Craig Taborn and Vijay Iyer
Craig Taborn and Vijay Iyer. Photo by Monica Jane Frisell; Courtesy of ECM Records

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Vijay Iyer and Craig Taborn at the Phillips Collection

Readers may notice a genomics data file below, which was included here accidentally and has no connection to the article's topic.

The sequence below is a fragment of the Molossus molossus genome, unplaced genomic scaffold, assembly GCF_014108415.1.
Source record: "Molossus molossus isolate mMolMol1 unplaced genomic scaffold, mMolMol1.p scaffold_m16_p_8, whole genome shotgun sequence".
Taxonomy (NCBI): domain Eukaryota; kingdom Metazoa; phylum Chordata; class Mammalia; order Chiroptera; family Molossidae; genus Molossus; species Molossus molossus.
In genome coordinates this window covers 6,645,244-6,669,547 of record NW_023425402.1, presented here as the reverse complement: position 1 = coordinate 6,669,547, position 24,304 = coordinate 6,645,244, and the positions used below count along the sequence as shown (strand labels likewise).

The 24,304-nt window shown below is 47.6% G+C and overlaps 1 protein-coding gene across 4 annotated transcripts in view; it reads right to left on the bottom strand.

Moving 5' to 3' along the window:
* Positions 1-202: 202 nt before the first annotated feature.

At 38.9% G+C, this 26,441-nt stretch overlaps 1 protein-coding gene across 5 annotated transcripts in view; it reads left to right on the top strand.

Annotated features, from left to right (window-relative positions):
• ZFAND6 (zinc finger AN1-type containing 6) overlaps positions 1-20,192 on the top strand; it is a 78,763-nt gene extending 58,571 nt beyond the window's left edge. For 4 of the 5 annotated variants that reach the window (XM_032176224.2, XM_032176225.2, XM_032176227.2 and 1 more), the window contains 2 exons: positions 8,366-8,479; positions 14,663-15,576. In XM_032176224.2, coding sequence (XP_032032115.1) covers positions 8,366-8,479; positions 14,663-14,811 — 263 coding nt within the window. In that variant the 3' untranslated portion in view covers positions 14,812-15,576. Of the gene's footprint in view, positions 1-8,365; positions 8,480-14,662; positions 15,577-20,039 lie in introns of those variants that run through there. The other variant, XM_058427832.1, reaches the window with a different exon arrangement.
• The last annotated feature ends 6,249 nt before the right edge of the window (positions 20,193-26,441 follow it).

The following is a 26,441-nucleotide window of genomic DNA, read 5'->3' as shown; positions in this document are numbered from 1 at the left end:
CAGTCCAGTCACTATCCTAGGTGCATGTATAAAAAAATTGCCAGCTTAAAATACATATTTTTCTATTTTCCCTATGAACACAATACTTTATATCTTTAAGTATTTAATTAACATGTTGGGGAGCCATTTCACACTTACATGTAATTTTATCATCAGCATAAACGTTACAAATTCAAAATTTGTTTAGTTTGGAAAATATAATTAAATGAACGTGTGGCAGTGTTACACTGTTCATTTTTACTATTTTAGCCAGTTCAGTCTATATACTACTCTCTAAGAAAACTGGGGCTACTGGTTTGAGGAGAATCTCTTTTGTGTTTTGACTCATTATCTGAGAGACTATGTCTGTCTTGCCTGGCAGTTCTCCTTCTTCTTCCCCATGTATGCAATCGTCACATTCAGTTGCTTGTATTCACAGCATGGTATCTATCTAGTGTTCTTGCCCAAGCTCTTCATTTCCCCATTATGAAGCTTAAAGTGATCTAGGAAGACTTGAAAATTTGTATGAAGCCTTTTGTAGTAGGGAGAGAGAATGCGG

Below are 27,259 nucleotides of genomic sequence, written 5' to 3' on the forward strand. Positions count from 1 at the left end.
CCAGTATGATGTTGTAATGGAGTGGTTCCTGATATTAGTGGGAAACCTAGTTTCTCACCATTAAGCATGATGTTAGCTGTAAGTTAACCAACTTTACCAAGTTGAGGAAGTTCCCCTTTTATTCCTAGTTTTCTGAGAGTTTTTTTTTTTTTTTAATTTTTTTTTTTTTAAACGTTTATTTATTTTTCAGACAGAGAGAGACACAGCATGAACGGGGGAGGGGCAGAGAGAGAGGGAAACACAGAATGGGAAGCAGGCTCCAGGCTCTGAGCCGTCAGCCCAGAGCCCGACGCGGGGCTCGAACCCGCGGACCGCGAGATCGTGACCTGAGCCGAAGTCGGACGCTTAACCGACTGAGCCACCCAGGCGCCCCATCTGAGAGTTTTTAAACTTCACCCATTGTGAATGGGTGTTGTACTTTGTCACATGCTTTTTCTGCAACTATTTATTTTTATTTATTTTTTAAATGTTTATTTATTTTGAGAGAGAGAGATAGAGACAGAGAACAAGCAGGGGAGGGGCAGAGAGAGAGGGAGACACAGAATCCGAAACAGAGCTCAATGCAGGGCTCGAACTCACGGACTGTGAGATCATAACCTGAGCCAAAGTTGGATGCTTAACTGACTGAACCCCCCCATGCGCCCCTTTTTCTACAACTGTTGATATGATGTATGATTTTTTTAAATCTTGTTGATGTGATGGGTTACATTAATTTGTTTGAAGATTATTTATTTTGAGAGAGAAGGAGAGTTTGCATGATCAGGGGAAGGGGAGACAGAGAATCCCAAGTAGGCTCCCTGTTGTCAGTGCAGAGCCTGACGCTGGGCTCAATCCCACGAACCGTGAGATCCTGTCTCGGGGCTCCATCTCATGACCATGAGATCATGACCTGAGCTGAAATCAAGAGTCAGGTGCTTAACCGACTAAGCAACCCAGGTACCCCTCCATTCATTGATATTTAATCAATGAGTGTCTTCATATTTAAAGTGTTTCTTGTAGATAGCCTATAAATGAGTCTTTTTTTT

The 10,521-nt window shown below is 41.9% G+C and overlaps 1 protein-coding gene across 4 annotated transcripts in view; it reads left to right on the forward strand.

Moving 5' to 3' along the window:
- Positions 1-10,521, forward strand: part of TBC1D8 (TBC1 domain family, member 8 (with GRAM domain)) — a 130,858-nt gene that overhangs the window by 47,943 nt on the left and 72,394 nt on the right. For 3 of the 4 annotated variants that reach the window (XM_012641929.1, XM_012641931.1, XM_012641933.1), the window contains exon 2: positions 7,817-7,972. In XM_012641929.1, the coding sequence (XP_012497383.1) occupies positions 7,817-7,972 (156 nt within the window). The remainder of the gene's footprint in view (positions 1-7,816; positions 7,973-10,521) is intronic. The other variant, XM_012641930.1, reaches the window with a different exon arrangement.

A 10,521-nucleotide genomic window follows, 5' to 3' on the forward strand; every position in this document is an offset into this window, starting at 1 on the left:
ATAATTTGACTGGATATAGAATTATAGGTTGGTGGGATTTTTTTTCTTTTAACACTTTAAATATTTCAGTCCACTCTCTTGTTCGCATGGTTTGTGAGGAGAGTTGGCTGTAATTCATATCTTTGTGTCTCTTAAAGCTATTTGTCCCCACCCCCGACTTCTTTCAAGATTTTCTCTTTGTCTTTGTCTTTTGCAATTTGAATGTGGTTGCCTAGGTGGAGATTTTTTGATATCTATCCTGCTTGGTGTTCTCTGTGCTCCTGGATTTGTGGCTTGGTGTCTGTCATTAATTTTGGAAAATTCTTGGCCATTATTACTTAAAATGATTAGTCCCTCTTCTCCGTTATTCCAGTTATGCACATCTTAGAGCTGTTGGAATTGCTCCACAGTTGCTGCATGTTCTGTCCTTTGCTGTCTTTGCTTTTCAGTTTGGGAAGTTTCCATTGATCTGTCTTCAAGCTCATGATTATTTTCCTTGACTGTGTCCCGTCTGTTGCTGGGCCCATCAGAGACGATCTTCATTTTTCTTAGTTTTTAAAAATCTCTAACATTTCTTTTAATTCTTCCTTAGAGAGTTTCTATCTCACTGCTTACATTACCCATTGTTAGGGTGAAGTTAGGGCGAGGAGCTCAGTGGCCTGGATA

Vijay Iyer is a structuralist, a percussive jazz pianist whose spiraling, often high-speed abstractions belie the impeccable touch and sumptuous Antoni Gaudí-like forms at their core. Craig Taborn has an airier, more amorphous approach to the piano. His lighter, slower, and more spacious sound can make his constructions—which are just as substantial as Iyer’s—feel like they were formed through coincidence. Both are experimental players, but their differences on the instrument are stark. When they come together, however—as they’ve grown a habit of doing since their 2019 release duo recording The Transitory Poems—their chemistry makes the whole proposition work. Whether by instinct or practice, the two understand how to work both with and around each other. Iyer’s thumping (if complex) rhythms serve as a grounding force for Taborn’s ethereal shapes, while Taborn’s dreamy surrealism softens some of Iyer’s sharper edges. Thus enmeshed, they dig in together, coalescing into dark, angular phantasms that tickle the emotional receptors—in the arcane sense that the best abstract art does. You know you’re feeling something; it’s powerful and sometimes overwhelming; but before you can puzzle out exactly what buttons they’re pressing, the artists have moved on to press other ones. “Moving on” is a key consideration here. Iyer and Taborn don’t revisit tracks from The Transitory Poems when they play live. As the title suggests, those were improvisations, and so are the pieces they place before an audience. You’re meant to experience them in the moment: If something stays with you, so much the better, but Iyer and Taborn can’t wait around while you interrogate their music. That’s what keeps you coming back for more. Vijay Iyer and Craig Taborn perform at 4 p.m. on April 3 at the Phillips Collection, 1600 21st St. NW. phillipscollection.org. In-person tickets sold out; virtual tickets $15. Masks required.